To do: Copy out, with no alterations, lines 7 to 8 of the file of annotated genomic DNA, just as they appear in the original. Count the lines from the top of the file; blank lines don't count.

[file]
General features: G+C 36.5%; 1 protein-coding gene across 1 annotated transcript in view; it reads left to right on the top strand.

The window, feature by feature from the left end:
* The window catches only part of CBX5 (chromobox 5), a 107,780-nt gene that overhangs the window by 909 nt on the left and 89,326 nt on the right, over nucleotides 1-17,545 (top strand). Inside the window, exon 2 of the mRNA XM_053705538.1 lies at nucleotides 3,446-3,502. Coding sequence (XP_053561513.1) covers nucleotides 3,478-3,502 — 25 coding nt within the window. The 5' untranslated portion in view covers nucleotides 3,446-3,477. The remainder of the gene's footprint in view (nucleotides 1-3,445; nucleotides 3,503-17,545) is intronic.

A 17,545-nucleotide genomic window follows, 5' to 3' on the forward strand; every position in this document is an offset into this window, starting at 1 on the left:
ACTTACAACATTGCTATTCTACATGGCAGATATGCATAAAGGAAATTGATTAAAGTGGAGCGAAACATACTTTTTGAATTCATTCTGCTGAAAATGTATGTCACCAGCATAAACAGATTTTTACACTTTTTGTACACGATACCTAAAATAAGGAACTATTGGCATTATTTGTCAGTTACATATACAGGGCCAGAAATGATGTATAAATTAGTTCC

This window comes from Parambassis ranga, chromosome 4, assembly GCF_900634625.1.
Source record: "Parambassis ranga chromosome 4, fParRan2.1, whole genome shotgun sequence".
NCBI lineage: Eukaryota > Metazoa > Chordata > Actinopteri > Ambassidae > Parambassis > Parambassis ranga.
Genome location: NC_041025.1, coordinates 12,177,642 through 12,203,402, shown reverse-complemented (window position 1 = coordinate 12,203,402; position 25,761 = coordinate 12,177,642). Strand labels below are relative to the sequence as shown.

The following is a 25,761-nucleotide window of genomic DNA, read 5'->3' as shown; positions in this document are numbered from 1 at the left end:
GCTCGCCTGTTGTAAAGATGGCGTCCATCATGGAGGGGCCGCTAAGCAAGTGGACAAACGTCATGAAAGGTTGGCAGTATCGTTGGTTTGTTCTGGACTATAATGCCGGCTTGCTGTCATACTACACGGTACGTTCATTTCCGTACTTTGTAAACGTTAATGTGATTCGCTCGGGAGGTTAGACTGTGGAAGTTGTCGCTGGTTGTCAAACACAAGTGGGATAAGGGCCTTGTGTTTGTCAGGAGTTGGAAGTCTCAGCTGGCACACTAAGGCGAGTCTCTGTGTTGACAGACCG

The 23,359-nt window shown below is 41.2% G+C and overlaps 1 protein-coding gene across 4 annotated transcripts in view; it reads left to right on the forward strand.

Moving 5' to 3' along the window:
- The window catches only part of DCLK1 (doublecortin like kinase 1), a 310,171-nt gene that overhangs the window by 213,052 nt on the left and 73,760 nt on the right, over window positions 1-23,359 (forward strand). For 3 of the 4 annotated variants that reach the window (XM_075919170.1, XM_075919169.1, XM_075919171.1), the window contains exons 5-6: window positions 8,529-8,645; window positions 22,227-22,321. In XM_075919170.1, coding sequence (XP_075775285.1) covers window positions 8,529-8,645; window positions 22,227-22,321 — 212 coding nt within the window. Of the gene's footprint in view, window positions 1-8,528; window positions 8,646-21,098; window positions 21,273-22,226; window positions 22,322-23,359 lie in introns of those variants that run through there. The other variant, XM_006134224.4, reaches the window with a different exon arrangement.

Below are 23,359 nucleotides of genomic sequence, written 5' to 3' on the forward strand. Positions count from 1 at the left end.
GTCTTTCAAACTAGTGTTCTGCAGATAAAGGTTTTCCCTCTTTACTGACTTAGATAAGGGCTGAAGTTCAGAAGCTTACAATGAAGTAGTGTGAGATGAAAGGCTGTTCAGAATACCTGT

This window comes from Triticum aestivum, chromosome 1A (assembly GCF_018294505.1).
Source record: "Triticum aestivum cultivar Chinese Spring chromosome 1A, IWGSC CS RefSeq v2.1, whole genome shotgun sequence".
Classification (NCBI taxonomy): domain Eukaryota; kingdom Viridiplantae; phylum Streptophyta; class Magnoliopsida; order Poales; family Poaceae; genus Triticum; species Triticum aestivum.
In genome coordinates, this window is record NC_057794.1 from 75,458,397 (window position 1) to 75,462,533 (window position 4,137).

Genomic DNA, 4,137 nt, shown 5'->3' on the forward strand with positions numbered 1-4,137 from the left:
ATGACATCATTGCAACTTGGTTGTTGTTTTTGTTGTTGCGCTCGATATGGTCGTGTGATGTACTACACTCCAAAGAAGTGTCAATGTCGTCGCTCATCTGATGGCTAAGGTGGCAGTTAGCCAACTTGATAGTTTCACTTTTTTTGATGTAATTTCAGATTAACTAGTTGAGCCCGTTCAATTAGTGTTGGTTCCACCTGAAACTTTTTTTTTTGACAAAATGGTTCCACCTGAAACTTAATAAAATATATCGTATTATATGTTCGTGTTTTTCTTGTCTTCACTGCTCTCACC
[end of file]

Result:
Source record: "Parambassis ranga chromosome 4, fParRan2.1, whole genome shotgun sequence".
NCBI lineage: Eukaryota > Metazoa > Chordata > Actinopteri > Ambassidae > Parambassis > Parambassis ranga.